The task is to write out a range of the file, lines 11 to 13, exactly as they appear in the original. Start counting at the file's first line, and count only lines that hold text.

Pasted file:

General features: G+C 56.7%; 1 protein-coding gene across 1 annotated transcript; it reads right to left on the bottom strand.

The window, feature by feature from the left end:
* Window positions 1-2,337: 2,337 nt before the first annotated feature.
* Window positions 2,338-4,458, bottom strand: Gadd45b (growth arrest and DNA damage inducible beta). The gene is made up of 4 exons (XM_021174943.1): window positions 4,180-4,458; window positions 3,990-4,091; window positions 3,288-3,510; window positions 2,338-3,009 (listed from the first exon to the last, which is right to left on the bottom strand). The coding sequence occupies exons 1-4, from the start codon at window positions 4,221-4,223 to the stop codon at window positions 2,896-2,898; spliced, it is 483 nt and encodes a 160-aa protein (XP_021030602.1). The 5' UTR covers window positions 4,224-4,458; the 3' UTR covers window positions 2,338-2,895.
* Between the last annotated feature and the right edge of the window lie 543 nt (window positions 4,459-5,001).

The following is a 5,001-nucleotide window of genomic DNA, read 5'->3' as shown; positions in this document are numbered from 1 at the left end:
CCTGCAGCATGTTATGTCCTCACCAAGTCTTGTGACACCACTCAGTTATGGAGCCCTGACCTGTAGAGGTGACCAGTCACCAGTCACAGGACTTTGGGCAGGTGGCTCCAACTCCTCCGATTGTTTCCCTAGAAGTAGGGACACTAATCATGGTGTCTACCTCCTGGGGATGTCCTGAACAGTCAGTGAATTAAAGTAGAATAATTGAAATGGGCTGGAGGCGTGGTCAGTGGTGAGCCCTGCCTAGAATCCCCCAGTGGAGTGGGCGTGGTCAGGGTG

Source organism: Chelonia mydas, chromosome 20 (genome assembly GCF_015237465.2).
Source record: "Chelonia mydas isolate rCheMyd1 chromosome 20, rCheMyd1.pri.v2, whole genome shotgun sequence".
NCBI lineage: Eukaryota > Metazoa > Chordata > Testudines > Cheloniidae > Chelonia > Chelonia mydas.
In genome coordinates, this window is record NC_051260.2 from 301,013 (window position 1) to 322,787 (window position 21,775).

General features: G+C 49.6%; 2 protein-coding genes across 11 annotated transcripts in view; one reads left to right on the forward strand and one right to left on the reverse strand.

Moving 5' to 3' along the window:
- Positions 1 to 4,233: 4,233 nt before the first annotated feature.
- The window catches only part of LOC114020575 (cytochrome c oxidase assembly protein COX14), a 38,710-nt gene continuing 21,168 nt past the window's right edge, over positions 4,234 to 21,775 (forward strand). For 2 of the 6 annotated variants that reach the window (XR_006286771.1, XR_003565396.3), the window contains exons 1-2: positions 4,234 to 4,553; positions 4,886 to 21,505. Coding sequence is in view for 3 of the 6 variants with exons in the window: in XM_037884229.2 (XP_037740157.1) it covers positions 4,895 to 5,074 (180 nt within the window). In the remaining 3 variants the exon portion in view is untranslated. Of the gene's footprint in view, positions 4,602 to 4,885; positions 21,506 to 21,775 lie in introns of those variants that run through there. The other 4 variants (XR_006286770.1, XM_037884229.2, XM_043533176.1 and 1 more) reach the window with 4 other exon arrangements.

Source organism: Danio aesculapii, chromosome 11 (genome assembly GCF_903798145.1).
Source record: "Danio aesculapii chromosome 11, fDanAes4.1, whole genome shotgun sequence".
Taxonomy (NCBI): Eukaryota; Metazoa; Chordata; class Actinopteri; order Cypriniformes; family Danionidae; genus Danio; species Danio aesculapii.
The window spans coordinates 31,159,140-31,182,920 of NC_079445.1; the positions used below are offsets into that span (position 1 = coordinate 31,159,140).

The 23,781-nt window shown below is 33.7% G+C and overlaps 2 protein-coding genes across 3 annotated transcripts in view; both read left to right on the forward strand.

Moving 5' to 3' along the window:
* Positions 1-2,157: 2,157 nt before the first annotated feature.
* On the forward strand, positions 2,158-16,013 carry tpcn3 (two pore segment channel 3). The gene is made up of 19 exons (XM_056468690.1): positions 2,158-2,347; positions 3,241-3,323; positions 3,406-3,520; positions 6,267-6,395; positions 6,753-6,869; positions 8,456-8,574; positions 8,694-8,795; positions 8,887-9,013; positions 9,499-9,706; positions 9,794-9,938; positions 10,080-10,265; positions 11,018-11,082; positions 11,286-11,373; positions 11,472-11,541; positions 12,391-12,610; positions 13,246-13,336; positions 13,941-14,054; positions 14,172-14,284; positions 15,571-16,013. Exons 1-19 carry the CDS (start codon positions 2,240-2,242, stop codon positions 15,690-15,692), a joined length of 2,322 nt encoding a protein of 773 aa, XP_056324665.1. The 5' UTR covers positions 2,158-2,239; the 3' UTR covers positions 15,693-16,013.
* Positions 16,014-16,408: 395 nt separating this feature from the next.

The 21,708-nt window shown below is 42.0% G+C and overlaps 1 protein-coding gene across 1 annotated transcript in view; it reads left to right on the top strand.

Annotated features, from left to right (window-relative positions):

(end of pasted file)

In genome coordinates, this window is record NC_051260.2 from 301,013 (window position 1) to 322,787 (window position 21,775).

General features: G+C 49.6%; 2 protein-coding genes across 11 annotated transcripts in view; one reads left to right on the forward strand and one right to left on the reverse strand.

Moving 5' to 3' along the window: